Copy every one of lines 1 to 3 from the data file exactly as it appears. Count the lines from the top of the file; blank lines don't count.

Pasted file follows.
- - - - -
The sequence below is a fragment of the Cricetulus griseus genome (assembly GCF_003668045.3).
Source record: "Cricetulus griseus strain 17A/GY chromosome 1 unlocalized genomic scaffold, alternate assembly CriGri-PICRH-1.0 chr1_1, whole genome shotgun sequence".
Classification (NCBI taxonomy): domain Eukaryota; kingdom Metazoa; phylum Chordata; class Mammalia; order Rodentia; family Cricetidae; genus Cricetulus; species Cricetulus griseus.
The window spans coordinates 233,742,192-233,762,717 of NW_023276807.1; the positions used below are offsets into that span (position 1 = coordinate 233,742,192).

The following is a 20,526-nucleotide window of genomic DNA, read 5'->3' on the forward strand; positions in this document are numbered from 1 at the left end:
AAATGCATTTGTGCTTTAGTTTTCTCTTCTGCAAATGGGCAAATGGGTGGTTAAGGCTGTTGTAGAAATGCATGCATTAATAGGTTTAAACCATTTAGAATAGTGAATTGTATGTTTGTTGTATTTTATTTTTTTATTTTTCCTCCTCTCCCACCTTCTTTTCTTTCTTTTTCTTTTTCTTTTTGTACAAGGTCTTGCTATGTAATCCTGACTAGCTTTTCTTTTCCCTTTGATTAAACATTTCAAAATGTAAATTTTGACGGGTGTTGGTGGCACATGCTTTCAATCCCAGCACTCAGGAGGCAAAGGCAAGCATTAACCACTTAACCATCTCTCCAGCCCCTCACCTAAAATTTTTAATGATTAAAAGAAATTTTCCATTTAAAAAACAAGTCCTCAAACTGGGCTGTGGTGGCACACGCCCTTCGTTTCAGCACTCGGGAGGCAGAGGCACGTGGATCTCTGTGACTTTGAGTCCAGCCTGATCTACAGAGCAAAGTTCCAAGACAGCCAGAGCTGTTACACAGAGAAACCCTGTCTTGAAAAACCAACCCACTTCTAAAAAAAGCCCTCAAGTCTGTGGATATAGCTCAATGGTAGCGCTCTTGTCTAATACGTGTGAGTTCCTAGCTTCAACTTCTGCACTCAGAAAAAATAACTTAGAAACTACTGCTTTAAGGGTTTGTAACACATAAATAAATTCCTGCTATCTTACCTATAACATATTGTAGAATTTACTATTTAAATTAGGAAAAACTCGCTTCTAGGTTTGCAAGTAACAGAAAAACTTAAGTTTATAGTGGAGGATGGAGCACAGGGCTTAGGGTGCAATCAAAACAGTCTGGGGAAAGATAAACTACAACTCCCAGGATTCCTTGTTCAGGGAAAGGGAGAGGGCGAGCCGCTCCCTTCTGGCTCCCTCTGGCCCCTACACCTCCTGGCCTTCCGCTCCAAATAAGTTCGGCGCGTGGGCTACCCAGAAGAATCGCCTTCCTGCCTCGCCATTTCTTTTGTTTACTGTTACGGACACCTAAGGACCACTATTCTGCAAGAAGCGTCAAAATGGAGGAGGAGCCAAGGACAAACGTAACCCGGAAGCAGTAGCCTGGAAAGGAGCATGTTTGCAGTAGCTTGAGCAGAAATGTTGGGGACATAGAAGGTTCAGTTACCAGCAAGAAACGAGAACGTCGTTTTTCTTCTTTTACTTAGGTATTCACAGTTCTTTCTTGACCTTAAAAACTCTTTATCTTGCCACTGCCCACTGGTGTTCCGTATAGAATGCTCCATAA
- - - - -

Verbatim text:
The sequence below is a fragment of the Cricetulus griseus genome (assembly GCF_003668045.3).
Source record: "Cricetulus griseus strain 17A/GY chromosome 1 unlocalized genomic scaffold, alternate assembly CriGri-PICRH-1.0 chr1_1, whole genome shotgun sequence".
Classification (NCBI taxonomy): domain Eukaryota; kingdom Metazoa; phylum Chordata; class Mammalia; order Rodentia; family Cricetidae; genus Cricetulus; species Cricetulus griseus.